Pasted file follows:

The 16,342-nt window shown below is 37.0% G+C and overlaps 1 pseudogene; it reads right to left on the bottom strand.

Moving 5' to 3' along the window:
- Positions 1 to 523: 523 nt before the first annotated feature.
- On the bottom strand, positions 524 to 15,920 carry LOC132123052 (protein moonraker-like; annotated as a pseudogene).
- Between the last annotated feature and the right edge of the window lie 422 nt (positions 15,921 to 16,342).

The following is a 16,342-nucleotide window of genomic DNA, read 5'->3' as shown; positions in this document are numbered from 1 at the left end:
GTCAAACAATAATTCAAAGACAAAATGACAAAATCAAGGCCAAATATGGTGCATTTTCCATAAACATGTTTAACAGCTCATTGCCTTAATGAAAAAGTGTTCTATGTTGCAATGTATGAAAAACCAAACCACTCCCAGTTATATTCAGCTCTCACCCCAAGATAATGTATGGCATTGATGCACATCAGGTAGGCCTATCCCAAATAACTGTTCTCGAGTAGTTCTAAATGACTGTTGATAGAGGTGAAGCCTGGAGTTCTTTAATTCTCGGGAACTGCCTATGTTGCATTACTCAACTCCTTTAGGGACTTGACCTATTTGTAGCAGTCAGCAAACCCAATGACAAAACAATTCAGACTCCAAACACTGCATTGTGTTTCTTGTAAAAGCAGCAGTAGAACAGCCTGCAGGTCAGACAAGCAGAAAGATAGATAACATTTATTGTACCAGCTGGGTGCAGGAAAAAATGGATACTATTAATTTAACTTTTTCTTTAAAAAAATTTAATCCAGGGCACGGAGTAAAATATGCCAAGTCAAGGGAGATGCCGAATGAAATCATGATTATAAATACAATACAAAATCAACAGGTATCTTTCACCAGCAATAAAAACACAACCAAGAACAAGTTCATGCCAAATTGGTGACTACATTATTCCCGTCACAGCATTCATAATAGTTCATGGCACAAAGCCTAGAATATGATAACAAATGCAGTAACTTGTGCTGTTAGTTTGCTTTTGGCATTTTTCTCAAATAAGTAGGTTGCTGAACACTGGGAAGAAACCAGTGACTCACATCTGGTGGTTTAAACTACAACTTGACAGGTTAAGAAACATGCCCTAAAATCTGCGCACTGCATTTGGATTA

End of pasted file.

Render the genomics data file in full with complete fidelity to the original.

The 16,342-nt window shown below is 37.0% G+C and overlaps 1 pseudogene; it reads right to left on the bottom strand.

Moving 5' to 3' along the window:
- Positions 1 to 523: 523 nt before the first annotated feature.
- On the bottom strand, positions 524 to 15,920 carry LOC132123052 (protein moonraker-like; annotated as a pseudogene).
- Between the last annotated feature and the right edge of the window lie 422 nt (positions 15,921 to 16,342).

The following is a 16,342-nucleotide window of genomic DNA, read 5'->3' as shown; positions in this document are numbered from 1 at the left end:
GTCAAACAATAATTCAAAGACAAAATGACAAAATCAAGGCCAAATATGGTGCATTTTCCATAAACATGTTTAACAGCTCATTGCCTTAATGAAAAAGTGTTCTATGTTGCAATGTATGAAAAACCAAACCACTCCCAGTTATATTCAGCTCTCACCCCAAGATAATGTATGGCATTGATGCACATCAGGTAGGCCTATCCCAAATAACTGTTCTCGAGTAGTTCTAAATGACTGTTGATAGAGGTGAAGCCTGGAGTTCTTTAATTCTCGGGAACTGCCTATGTTGCATTACTCAACTCCTTTAGGGACTTGACCTATTTGTAGCAGTCAGCAAACCCAATGACAAAACAATTCAGACTCCAAACACTGCATTGTGTTTCTTGTAAAAGCAGCAGTAGAACAGCCTGCAGGTCAGACAAGCAGAAAGATAGATAACATTTATTGTACCAGCTGGGTGCAGGAAAAAATGGATACTATTAATTTAACTTTTTCTTTAAAAAAATTTAATCCAGGGCACGGAGTAAAATATGCCAAGTCAAGGGAGATGCCGAATGAAATCATGATTATAAATACAATACAAAATCAACAGGTATCTTTCACCAGCAATAAAAACACAACCAAGAACAAGTTCATGCCAAATTGGTGACTACATTATTCCCGTCACAGCATTCATAATAGTTCATGGCACAAAGCCTAGAATATGATAACAAATGCAGTAACTTGTGCTGTTAGTTTGCTTTTGGCATTTTTCTCAAATAAGTAGGTTGCTGAACACTGGGAAGAAACCAGTGACTCACATCTGGTGGTTTAAACTACAACTTGACAGGTTAAGAAACATGCCCTAAAATCTGCGCACTGCATTTGGATTA